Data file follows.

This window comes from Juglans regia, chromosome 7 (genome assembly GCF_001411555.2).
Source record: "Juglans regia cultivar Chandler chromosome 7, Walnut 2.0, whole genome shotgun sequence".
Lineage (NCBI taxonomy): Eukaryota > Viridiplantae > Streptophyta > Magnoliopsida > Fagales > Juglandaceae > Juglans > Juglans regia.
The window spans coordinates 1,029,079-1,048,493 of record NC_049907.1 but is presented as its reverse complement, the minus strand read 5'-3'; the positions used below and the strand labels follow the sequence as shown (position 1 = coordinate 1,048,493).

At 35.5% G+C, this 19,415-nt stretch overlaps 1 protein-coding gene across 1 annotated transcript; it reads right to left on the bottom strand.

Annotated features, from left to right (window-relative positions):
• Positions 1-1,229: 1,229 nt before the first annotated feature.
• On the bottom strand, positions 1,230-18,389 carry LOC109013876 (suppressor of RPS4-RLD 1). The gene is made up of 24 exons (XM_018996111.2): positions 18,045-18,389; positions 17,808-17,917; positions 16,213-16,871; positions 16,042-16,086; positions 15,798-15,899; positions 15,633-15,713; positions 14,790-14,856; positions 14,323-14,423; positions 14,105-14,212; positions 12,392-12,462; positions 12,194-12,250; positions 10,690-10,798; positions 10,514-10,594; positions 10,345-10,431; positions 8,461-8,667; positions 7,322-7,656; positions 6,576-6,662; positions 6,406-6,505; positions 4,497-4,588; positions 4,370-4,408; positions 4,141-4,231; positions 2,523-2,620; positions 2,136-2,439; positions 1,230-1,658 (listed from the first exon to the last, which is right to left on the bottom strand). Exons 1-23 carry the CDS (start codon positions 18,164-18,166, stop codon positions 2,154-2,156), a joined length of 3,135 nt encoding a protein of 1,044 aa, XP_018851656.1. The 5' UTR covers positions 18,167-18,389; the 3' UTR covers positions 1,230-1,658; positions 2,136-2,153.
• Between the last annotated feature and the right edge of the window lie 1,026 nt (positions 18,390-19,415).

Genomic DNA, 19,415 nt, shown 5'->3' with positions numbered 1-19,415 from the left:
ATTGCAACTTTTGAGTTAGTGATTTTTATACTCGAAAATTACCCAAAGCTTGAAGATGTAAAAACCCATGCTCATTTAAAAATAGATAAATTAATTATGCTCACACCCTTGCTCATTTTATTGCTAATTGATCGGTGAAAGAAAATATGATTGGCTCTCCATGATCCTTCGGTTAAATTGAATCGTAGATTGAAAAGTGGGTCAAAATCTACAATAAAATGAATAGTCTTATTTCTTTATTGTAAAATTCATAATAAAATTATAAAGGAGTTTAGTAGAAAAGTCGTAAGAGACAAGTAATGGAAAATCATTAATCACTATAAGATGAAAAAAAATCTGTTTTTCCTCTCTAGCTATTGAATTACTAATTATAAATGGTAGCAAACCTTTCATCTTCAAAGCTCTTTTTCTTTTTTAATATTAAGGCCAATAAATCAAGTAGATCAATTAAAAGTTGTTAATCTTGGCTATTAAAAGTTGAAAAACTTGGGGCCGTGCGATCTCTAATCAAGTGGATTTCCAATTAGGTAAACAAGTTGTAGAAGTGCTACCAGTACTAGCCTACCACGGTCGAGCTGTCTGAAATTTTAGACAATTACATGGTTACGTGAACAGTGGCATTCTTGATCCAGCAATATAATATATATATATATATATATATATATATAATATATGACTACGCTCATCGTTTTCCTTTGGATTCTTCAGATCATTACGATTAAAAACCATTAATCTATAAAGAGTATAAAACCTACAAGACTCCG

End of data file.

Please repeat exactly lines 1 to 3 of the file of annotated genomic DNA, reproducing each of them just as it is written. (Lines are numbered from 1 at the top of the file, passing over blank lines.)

This window comes from Juglans regia, chromosome 7 (genome assembly GCF_001411555.2).
Source record: "Juglans regia cultivar Chandler chromosome 7, Walnut 2.0, whole genome shotgun sequence".
Lineage (NCBI taxonomy): Eukaryota > Viridiplantae > Streptophyta > Magnoliopsida > Fagales > Juglandaceae > Juglans > Juglans regia.